Still, this much is known, as Washington Sen. Patty Murray put it, "The Senate has passed a bill that fundamentally changes the Medicare program while adding a meager 'drug benefit.' "What does seem pretty clear, however, is that, "in the final analysis, U.S. pharmaceutical companies will be better protected than elderly Americans in the overhaul of Medicare passed by Congress." Consider:
A bipartisan desire for a prescription drug benefit for the 40 million people on Medicare morphed into a legislative catch-all that tied enough disparate interests together to pass sweeping changes.
An initial impulse is to say that the bloated Medicare bill is better than nothing. That is not clear at all.
- "Private employers will receive $70 billion in tax-free subsidies to encourage continued drug coverage for retirees once the Medicare drug plan begins in 2006."
- "The new drug benefit will be administered by private companies and health plans with $12 billion in subsidies."
- "In the meantime, Medicare is specifically prohibited from using its buying power to negotiate discounts for bulk drug purchases or create any price structures for reimbursement."
- "Also, the government cannot have a preferred list of cost-effective drugs or specify a cheaper generic substitute for a costlier name brand. Medicare sets prices with doctors and hospitals but is prevented by law from doing the same thing with prescription medicine."
- "The final bill did not directly ban reimporting cheaper drugs from Canada, but requires Department of Health and Human Services approval, which has been refused."
And how did Medicare beneficiaries and rural providers -- the ostensible targets of this reform package -- make out?
- "The bill costs $400 billion over 10 years, and includes $25 billion in higher payments to rural hospitals and doctors. Other hospitals and doctors facing cuts under current law will receive higher payments or avoid future cuts."
- For two years, 2004 and 2005, Medicare beneficiaries can buy a discount card worth a savings of about 15 percent. Starting in 2006, the Medicare plan will collect a monthly $35 premium and charge a $250 deductible. Then insurance would pay 75 percent of drug costs up to $2,250. Then coverage stops until the retiree pays the next $2,850 out of pocket. Both the premium and gap in coverage are forecast to grow 78 percent in the first seven years of the plan. . . . Premiums and deductibles would be waived for seniors with incomes up to $12,123, and $6,000 in assets. Other seniors, especially with incomes over $80,000 a year, will find higher premiums."
Each piece could have been handled separately. A clean prescription bill was possible. So was more money for rural hospitals. But taken together, they provided political cover for a fundamental change in the 38-year-old government-run Medicare plan.For its part, Big Pharm's trade association, PhRMA, posted an announcement on its president, Alan Holmer's web page that was emphatically jubilant about the historic victory for seniors and disabled persons," not to mention Big Pharm, eh, Brother Holmer? Amen.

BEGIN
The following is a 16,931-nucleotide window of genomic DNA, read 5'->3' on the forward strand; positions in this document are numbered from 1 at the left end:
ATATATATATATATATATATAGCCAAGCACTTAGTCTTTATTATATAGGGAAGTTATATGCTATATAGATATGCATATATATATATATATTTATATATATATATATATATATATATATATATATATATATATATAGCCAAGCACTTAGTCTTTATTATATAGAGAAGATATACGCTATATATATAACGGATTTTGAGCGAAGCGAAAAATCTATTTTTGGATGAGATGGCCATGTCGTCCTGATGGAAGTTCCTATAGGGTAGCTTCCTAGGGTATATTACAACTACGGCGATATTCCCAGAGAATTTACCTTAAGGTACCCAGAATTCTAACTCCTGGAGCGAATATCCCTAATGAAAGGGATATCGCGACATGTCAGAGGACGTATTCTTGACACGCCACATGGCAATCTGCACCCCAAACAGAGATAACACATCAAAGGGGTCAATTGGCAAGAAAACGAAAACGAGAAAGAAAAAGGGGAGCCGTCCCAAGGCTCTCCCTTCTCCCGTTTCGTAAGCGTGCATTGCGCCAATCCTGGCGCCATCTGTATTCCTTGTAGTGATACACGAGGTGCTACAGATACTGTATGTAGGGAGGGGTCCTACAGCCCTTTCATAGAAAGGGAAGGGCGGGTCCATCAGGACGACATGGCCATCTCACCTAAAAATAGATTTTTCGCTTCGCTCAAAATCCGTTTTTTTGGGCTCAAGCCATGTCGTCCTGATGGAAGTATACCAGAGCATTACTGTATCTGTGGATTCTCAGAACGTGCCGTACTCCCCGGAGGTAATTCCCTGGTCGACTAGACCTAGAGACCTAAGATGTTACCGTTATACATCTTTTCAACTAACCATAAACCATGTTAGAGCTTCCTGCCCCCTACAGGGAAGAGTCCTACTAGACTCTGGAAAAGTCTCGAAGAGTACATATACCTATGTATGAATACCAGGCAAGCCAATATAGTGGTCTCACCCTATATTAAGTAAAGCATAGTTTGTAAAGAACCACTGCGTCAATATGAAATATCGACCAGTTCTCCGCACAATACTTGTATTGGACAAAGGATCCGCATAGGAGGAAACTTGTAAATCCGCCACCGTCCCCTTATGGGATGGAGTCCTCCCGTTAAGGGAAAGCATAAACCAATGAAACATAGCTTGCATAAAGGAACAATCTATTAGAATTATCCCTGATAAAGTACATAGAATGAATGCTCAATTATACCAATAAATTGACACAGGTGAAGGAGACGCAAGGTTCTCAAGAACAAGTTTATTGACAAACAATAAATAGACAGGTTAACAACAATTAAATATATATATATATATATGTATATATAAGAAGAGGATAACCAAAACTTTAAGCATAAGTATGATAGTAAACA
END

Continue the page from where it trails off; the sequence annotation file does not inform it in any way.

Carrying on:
Democrats did not get the drug plan they wanted, and many conservative Republicans are simply appalled at the expense: "We are saddling future generations with enormous liabilities," said Sen. Don Nickles, R-Okla.
Narrow approval in the House and reluctant passage in the Senate are tell-tale signs not of triumphant compromise, but deep misgivings about what was accomplished. Only the nation's drug companies are absolutely sure.
Sunday, November 23, 2003
AHLA's Health Law Highlights: House Clears Bill Allowing FDA To Require Pediatric Drug Testing.
Saturday, November 22, 2003
House tentatively passes Medicare drug bill after lengthy vote.
Motorized wheelchairs: Medicare billing probe widens.
Tuesday, November 18, 2003
Medication errors almost doubled over the past year.
"The report data revealed that more than one-third of the medication errors reaching the patient involved a patient aged 65 or older," said Diane Cousins, R.Ph., vice president of the Center for the Advancement of Patient Safety (CAPS) at USP. "As the senior population continues to increase, USP is calling for hospitals to focus on reducing medication errors among seniors. Seniors and their families need to become more involved in their care."
Specifically with reference to the senior population, the 2002 MEDMARX data report revealed a number of significant findings, including:
"We are seeing a strong upsurge in the number of medication errors in the database," Cousins said. "This increase is a positive step toward identifying and eliminating medication errors and ensuring the safety and well-being of all hospital patients. By identifying medication error trends and problem areas, hospitals will be able to prevent future errors and reduce patient harm and injuries."
- A majority (55 percent) of fatal hospital medication errors reported involved seniors.
- When medication errors caused harm to seniors 9.6 percent were prescribing errors.
When harm occurred, wrong route (7 percent), such as a tube feeding given intravenously, and wrong administration technique (6.5 percent), such as not diluting concentrated medications, were the second and third most common errors among those aged 65 and over.
- Omission errors (43 percent), improper dose/quantity errors (18 percent), and unauthorized drug errors (11 percent) were the most common types of medication errors among seniors.